14. We may now advert to the second limb of the question in para 11 (supra). The issue need not detain us for long as in our view the factual position as obtaining in the present case does not fit in with the fact situation in the case of Nagendra Chandra (supra). In the instant case, indubitably, the respondents were engaged as part time contingent casual labourers in the office of the Commissioner of Central Excise for doing all types of work as may be assigned to them by the office. Their part time engagement was need based for which they were to be paid on hourly basis.

Though their stand is that many a times they were required to work day and night but it is nowhere stated that they were recruited or ever discharged the duties of a `sepoy' for which recruitment process was initiated vide public notice dated 14th January 2008 and the Tribunal as also the High Court has directed the appellants to grant relaxation in age limit over and above what is stipulated in the recruitment rules/advertisement. In view of the stated factual scenario, in our opinion, the engagement of the respondents as casual labourers even for considerable long duration did not confer any legal right on them for seeking a mandamus for relaxation of age limit. We have no hesitation in holding that Nagendra Chandra's case (supra) has no application on facts in hand and the impugned direction by the Tribunal, as affirmed by the High Court based on the said decision, was clearly unwarranted.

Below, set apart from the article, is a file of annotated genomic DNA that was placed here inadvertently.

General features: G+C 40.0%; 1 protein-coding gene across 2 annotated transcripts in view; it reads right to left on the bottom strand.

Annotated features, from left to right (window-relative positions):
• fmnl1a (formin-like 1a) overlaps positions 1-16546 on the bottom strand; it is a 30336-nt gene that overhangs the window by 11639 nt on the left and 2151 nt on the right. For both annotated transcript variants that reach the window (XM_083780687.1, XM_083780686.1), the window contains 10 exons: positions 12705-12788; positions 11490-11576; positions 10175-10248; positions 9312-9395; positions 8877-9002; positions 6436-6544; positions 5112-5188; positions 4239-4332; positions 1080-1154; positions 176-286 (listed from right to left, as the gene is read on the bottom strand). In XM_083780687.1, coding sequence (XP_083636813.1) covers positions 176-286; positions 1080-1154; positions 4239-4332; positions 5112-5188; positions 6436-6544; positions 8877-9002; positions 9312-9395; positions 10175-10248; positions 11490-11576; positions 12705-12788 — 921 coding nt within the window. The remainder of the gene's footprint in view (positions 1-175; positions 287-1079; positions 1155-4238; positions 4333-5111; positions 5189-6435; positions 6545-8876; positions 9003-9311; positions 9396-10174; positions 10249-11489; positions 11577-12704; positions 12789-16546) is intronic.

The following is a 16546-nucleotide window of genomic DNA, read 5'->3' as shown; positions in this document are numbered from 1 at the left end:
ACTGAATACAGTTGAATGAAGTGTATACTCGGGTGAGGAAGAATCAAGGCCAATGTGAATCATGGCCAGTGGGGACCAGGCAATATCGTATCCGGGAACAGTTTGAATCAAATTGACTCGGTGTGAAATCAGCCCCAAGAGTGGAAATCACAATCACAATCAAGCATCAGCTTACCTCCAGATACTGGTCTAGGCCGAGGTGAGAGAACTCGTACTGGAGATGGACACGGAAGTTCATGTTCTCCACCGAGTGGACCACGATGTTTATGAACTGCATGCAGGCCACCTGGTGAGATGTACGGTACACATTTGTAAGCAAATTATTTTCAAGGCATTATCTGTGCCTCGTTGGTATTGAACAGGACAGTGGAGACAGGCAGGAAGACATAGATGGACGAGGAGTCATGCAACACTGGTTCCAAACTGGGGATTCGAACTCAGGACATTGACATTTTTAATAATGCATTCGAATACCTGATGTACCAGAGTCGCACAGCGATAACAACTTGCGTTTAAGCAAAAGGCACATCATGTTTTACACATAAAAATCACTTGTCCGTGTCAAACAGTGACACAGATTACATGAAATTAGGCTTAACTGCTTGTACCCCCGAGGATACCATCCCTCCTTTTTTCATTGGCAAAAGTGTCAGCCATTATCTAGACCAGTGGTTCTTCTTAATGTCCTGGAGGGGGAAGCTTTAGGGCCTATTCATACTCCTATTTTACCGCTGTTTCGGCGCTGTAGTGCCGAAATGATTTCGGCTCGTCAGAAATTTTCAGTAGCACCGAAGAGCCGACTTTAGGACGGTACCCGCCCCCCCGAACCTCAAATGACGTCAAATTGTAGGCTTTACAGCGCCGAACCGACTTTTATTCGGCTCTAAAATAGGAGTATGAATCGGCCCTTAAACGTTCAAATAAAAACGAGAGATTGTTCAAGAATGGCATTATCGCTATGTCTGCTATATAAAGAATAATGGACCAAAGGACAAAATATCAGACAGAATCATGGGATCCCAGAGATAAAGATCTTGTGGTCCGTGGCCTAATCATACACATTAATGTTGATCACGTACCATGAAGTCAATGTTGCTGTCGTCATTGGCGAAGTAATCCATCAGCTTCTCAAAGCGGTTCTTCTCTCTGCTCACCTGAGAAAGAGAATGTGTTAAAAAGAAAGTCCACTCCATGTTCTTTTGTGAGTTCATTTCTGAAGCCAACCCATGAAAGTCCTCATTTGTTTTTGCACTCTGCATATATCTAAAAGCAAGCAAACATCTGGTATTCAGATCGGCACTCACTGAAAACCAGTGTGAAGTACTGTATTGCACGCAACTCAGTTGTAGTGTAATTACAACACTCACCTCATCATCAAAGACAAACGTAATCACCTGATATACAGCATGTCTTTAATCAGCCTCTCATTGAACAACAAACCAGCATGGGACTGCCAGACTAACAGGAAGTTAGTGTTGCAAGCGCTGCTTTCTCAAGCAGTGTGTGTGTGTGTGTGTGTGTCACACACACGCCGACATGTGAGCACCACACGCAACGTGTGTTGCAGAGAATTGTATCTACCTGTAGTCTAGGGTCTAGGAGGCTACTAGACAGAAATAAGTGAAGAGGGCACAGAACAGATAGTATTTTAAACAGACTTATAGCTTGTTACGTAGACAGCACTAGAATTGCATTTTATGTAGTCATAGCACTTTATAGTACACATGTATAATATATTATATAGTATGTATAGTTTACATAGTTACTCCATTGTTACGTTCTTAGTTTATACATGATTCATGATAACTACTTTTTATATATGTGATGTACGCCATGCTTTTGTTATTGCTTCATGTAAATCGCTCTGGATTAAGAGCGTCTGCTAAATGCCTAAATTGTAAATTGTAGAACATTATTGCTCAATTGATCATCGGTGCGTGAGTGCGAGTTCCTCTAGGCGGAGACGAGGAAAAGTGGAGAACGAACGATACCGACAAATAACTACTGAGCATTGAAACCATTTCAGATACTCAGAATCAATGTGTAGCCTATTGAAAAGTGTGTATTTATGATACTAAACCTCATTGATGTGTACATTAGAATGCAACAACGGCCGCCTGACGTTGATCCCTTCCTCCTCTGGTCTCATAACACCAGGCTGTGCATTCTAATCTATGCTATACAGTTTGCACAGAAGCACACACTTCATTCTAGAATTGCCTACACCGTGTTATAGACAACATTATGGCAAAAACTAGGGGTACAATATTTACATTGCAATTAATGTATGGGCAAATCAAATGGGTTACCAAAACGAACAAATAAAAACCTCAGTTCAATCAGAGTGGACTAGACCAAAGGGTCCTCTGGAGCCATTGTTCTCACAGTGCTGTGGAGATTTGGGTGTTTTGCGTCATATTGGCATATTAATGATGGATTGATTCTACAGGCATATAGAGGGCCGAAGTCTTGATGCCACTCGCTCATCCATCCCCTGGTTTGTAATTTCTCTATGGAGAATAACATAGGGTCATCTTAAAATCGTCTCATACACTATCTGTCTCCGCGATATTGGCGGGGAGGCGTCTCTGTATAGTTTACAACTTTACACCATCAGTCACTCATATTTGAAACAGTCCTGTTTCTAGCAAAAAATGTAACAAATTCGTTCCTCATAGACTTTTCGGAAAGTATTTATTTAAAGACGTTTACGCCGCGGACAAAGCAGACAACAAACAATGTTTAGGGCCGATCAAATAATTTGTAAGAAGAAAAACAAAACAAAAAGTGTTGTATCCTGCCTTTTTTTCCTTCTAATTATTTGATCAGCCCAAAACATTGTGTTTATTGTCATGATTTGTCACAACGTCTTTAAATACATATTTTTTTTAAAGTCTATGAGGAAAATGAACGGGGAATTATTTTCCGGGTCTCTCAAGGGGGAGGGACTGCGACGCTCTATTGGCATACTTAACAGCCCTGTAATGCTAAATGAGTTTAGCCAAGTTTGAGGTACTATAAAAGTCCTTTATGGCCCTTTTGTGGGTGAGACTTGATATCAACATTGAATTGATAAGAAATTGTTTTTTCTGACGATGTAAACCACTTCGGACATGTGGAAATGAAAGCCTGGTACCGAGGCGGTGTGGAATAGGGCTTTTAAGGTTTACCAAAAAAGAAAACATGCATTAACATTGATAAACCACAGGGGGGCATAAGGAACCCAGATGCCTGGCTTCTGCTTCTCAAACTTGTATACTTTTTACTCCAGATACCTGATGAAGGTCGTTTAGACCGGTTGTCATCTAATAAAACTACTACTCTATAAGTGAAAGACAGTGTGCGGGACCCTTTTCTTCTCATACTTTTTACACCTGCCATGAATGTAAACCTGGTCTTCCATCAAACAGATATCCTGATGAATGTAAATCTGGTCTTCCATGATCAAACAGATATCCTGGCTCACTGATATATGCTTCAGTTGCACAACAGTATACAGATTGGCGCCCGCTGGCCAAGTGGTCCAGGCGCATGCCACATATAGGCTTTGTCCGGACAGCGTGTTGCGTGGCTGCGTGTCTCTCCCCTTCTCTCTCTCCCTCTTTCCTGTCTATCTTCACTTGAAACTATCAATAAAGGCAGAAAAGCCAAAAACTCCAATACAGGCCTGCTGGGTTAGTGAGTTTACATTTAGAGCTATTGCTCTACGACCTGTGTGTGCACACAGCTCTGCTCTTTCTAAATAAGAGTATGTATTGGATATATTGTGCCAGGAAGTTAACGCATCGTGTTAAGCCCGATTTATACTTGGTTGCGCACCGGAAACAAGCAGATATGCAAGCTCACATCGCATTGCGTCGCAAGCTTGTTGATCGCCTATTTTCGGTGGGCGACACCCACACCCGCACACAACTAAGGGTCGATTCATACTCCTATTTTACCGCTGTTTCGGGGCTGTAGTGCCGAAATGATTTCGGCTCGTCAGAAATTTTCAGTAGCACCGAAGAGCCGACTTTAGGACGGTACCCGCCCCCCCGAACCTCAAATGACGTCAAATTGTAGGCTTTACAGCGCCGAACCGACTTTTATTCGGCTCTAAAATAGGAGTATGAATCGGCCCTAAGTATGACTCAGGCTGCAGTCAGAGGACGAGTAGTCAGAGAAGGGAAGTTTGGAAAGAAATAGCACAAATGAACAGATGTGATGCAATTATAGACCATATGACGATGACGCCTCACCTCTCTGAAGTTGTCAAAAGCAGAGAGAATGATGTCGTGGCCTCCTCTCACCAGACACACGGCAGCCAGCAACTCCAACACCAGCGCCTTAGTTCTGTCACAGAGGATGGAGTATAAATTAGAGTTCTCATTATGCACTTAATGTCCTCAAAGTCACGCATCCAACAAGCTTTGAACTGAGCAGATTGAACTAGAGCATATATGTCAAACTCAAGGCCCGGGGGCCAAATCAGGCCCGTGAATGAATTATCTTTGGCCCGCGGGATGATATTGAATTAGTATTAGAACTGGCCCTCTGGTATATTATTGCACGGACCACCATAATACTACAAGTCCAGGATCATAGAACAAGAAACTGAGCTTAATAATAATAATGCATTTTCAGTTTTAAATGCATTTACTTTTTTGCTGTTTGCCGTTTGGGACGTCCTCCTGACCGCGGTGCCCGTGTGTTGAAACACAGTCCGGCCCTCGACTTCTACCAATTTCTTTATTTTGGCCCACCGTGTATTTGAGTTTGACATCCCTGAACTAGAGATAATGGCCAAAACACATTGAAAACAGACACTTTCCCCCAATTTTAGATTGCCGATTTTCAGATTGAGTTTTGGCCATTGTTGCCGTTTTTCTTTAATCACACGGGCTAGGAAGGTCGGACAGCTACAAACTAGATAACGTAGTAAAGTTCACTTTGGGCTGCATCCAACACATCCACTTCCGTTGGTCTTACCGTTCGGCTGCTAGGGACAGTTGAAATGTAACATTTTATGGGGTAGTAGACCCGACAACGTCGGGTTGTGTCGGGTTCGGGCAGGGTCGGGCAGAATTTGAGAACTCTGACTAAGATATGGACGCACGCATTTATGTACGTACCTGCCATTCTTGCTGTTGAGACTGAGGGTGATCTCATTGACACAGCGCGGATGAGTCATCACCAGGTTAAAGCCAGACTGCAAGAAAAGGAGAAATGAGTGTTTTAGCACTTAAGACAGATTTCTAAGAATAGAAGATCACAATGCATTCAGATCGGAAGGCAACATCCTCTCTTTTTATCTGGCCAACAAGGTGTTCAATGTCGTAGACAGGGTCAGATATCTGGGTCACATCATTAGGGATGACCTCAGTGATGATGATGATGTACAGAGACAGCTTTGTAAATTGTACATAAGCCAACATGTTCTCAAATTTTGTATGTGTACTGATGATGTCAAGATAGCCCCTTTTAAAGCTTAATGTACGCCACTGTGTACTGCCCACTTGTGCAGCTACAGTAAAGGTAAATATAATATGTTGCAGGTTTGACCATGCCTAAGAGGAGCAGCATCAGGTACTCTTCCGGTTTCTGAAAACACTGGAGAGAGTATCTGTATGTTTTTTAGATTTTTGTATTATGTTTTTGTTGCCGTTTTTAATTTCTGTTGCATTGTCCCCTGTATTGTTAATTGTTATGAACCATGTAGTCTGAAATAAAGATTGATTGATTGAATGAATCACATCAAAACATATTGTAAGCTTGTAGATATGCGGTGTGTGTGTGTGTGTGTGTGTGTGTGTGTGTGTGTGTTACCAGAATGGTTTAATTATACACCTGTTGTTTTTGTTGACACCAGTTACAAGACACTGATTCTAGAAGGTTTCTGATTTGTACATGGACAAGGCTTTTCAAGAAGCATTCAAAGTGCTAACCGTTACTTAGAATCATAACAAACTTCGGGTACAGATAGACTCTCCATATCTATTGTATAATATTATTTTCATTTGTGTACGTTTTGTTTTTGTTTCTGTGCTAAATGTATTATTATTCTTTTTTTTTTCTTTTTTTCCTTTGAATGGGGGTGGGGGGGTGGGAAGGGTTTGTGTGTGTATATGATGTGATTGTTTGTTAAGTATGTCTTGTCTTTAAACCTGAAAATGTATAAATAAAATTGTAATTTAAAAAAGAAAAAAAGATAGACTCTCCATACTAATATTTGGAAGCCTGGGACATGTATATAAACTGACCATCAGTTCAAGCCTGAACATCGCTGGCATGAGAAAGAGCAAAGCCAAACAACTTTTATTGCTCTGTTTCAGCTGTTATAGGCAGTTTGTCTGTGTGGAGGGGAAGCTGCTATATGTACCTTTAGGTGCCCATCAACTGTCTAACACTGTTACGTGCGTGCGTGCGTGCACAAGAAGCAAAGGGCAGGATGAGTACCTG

15. We may now consider the plea relating to the legitimate expectation of the respondents of being permanently absorbed/regularised in the Excise Department on account of their alleged uninterrupted engagement for long durations ranging between 8-14 years.

16. The doctrine of legitimate expectation and its impact in the administrative law has been considered by this Court in a catena of decisions. However, for the sake of brevity, we do not propose to refer to all these cases. Nevertheless, in order to appreciate the concept, we shall refer to a few decisions.